After surviving some of the bloodiest combat in Afghanistan, the men of the 2nd Battalion, 7th Marine Regiment stayed connected on social media for support at home as they dealt with the fallout of war.

It was a rough transition to civilian life. Many were disillusioned about why they fought; others struggled with post-traumatic stress. Suicide stalked their ranks. Those close online connections offered something the veterans' health care system did not: common ground, understanding, friends ready to talk.

But the connections that held strong through all those troubles have been frayed to breaking by the partisan rancor of 2020. The Facebook group the men once relied on for support is now clogged with divisive memes and partisan conspiracy theories, disputes over policing and protests, and, of course, strong views on the president.

The din has driven a growing number of members to log off in dismay. Many say they still want to support their fellow Marines but cannot stand the toxic political traffic.

Party strategists and analysts tend to treat veterans as a homogeneous voting bloc, conservative-leaning and focused mainly on defense and benefits issues. But veterans are increasingly diverse in their outlook and deeply divided over the election.

The explosive issues of a strange year and the unconventional presidency of Donald Trump have pried veterans apart, just as they have divided families at kitchen tables and friends in now-canceled softball leagues. Like many other Americans, veterans can find it hard even to agree to disagree when so many see November as a critical turning point.

And those cracks are clear among the veterans of the 2/7. Many from the battalion have unfollowed longtime friends. Some have left the unit's online support group entirely.

"It hurts my soul to see all this childish drama," said Keith Branch, a former infantryman from the battalion. "Brothers that formed bonds in war, I see them becoming broken over childish arguments. I disconnect from it — I'm already dealing with post-traumatic stress. It hurts too much to look at it."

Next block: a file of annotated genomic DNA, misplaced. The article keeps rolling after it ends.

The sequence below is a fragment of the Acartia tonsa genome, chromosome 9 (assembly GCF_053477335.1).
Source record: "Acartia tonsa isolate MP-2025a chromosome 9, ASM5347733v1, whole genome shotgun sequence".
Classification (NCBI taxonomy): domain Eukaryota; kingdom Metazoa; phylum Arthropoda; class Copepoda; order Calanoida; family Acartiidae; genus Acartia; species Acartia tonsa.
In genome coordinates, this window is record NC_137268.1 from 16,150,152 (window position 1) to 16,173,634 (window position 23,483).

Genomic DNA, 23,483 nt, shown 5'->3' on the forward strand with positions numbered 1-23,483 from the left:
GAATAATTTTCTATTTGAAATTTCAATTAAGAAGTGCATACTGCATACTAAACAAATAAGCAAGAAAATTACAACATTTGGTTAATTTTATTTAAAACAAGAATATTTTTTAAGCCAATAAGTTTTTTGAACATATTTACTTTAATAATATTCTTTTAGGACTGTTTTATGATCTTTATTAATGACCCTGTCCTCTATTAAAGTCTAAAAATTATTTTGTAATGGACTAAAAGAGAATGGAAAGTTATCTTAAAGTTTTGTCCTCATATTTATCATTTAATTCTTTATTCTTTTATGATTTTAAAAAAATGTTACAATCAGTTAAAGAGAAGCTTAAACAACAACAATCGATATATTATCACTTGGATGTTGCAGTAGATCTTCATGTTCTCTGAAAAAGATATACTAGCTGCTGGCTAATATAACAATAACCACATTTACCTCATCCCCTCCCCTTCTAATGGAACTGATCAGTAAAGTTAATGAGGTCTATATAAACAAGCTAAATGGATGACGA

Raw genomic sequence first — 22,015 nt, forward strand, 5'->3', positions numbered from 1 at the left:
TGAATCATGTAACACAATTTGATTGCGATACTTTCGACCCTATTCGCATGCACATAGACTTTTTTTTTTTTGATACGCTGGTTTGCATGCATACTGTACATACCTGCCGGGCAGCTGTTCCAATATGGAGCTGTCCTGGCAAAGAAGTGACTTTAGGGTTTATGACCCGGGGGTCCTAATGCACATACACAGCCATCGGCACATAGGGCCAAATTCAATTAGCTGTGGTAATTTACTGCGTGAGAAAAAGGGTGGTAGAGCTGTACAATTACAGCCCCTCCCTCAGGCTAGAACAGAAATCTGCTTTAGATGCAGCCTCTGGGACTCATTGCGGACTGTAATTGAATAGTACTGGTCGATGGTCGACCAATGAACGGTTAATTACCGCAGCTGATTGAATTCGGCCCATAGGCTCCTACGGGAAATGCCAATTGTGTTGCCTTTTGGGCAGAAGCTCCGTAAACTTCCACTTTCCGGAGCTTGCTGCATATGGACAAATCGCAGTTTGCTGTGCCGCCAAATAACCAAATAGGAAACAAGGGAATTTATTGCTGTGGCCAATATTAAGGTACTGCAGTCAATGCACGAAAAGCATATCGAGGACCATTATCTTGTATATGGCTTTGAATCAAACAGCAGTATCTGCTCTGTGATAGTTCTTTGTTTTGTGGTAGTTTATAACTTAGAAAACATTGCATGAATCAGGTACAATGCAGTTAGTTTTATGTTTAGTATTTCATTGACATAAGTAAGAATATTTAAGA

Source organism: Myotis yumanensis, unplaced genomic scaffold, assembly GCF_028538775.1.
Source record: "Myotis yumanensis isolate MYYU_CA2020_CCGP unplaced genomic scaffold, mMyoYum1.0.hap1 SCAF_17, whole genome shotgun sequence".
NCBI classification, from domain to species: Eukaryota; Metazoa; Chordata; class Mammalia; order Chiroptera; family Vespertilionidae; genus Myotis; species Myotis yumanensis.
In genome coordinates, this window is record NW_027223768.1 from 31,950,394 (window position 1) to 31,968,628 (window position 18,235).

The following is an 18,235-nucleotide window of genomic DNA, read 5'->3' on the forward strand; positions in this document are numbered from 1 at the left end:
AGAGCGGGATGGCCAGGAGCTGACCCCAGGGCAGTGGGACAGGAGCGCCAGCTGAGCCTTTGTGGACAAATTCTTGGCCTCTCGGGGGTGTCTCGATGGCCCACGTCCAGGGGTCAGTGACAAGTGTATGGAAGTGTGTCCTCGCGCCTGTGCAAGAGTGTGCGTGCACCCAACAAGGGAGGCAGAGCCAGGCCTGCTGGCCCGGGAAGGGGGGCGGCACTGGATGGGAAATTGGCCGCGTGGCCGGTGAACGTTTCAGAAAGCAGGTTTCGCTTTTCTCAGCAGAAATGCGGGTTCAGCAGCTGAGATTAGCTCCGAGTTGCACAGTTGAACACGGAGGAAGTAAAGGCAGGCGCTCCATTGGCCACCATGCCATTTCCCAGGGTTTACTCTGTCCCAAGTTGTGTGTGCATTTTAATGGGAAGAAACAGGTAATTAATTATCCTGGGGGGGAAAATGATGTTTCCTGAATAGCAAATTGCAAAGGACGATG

In 2015, veterans of the battalion's combat deployments had a suicide rate 14 times the national average, and Branch, who lives in Texas, helped to set up the rapid response network of volunteers who could race to the scene when a fellow battalion veteran was contemplating suicide. The group made several critical interventions to save lives.

Now, he said, members of the Facebook group are much less willing to open up amid the partisan hostility, and real discussion about the fallout of combat has grown rare.

"People are saying they are never going to talk to each other again," said Branch, who does not plan to vote this year. "I don't get it. We went to war to fight extremism. I don't understand why we can't find common ground."

Danny Kwan was one of many Marines who nearly killed himself after coming home. With the support of friends from the battalion, he graduated from college, interned for a congresswoman and became a firefighter. He has backed both Democrats and Republicans over the years. This year he plans to vote for Joe Biden, he said, primarily because he is wary of a second Trump term.

In 2016, exit polls showed that veterans backed Trump over Hillary Clinton by nearly 2 to 1. Veterans skew old and male and white, and so does the core of Trump's support.

As a candidate in 2016, Trump blasted the politicians and generals who had perpetuated the wars in Iraq and Afghanistan and had ignored problems with veterans' health care, former Marine Alex McCoy said. "He picked the right enemies, he was yelling at the right people," McCoy said.

It is unclear now whether Trump will be able to muster as much support.